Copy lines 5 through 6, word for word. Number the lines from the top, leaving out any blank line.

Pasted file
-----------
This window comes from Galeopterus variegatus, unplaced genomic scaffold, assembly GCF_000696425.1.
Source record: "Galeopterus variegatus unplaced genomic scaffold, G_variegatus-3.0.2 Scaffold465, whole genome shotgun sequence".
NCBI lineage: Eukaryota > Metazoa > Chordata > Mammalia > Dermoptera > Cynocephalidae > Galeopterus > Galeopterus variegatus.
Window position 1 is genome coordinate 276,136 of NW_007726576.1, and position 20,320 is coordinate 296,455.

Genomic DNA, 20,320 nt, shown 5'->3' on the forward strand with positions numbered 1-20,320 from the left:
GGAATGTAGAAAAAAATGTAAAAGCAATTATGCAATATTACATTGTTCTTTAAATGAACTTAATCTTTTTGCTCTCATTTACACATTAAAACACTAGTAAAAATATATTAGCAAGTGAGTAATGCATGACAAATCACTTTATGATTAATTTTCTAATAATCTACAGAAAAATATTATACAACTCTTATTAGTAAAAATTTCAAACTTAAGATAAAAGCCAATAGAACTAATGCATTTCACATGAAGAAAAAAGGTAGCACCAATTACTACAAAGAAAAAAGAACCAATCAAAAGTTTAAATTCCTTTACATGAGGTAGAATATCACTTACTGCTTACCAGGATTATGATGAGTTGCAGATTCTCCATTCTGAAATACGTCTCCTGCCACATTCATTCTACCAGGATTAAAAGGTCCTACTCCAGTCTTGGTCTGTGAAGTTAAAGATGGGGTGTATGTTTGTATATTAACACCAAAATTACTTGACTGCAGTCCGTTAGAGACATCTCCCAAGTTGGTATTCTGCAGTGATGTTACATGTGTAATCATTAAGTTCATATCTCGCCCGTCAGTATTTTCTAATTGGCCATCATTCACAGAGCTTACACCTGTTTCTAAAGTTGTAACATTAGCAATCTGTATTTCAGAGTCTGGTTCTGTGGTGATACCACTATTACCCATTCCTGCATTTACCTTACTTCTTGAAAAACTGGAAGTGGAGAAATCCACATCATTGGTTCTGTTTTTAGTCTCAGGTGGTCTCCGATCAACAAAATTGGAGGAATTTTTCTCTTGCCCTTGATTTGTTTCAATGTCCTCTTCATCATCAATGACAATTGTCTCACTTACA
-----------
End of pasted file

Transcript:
Genomic DNA, 20,320 nt, shown 5'->3' on the forward strand with positions numbered 1-20,320 from the left:
GGAATGTAGAAAAAAATGTAAAAGCAATTATGCAATATTACATTGTTCTTTAAATGAACTTAATCTTTTTGCTCTCATTTACACATTAAAACACTAGTAAAAATATATTAGCAAGTGAGTAATGCATGACAAATCACTTTATGATTAATTTTCTAATAATCTACAGAAAAATATTATACAACTCTTATTAGTAAAAATTTCAAACTTAAGATAAAAGCCAATAGAACTAATGCATTTCACATGAAGAAAAAAGGTAGCACCAATTACTACAAAGAAAAAAGAACCAATCAAAAGTTTAAATTCCTTTACATGAGGTAGAATATCACTTACTGCTTACCAGGATTATGATGAGTTGCAGATTCTCCATTCTGAAATACGTCTCCTGCCACATTCATTCTACCAGGATTAAAAGGTCCTACTCCAGTCTTGGTCTGTGAAGTTAAAGATGGGGTGTATGTTTGTATATTAACACCAAAATTACTTGACTGCAGTCCGTTAGAGACATCTCCCAAGTTGGTATTCTGCAGTGATGTTACATGTGTAATCATTAAGTTCATATCTCGCCCGTCAGTATTTTCTAATTGGCCATCATTCACAGAGCTTACACCTGTTTCTAAAGTTGTAACATTAGCAATCTGTATTTCAGAGTCTGGTTCTGTGGTGATACCACTATTACCCATTCCTGCATTTACCTTACTTCTTGAAAAACTGGAAGTGGAGAAATCCACATCATTGGTTCTGTTTTTAGTCTCAGGTGGTCTCCGATCAACAAAATTGGAGGAATTTTTCTCTTGCCCTTGATTTGTTTCAATGTCCTCTTCATCATCAATGACAATTGTCTCACTTACA